‘Now Jacob’s well was there. Jesus therefore, being wearied from His journey, sat thus by the well. It was about THE SIXTH HOUR. A woman of Samaria came to draw water’ verses 6-7.
In this chapter of John’s Gospel, THE SIXTH HOUR brought about a remarkable change in a woman’s life that most people of the day would have thought to be impossible! It encourages us to see that no one is outside of God’s love; therefore, His salvation is open to all who will receive Christ as Saviour.
This woman was an outcast of society in every possible way. The Samaritans were regarded as outcasts in Israel. They traced their origins back to the time when the Assyrians defeated the land of Israel, sending half of the people into captivity and repopulating the area with the residue of their conquests elsewhere. This led to intermarriage and ultimately to a mixed race of people, known as Samaritans. They followed their own beliefs and built their own temple on Mount Gerizim. The hostility between the Jews and the Samaritans was, therefore, intense. Indeed, they had absolutely no dealings with each other. Yet, here, on this occasion, Jesus was passing through Samaria and, furthermore, was talking with a Samaritan woman.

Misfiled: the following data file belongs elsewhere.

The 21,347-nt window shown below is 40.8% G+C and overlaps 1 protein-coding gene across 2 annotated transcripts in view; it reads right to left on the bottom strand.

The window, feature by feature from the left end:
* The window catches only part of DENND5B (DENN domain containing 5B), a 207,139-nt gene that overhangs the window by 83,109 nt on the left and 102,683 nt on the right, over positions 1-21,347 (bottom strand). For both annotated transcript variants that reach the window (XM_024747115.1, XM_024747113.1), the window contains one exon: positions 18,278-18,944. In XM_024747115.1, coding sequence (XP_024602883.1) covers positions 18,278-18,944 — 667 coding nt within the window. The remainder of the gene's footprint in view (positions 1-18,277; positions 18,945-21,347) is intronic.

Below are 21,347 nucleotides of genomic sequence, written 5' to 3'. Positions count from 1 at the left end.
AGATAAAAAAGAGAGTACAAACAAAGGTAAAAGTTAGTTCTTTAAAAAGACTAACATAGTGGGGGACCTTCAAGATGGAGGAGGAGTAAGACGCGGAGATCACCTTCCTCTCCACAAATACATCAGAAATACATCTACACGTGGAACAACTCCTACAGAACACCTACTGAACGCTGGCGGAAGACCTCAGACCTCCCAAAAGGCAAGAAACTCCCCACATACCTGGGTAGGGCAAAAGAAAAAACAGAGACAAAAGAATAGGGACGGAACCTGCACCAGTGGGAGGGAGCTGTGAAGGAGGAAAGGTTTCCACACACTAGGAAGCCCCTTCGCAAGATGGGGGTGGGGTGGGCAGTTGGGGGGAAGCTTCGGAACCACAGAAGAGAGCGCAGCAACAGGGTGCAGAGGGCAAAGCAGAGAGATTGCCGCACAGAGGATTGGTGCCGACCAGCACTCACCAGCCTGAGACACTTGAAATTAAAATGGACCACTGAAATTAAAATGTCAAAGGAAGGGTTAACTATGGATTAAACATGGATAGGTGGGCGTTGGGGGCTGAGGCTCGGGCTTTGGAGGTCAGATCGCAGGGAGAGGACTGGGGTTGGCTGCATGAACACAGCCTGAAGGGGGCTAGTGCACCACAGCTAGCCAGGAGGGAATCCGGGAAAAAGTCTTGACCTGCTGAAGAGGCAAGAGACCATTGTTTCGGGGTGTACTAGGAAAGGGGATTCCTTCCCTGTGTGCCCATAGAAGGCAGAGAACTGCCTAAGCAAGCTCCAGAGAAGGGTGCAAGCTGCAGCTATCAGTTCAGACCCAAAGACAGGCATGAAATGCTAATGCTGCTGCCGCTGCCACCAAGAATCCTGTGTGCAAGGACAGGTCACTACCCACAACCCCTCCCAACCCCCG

God’s message of salvation does not support such divisions. The message of the Bible is clear:
‘WHOEVER believes in Him should not perish but have eternal life’, John chapter 3 verse 15. ‘WHOEVER calls on the name of the Lord shall be saved’, Acts chapter 2 verse 21.
This woman was an outcast as a Samaritan but her immoral lifestyle also placed her there! She had been married five times and she was now living with a man, who was not her husband. It is no surprise, therefore, to discover her drawing water at THE SIXTH HOUR (noon). By so doing, she was avoiding contact with other women of the city. However, it was at this very time that she found Jesus, sitting on Jacob’s well, wearied from His journey. It was a journey that led Him from heaven to earth, to seek and to save the lost.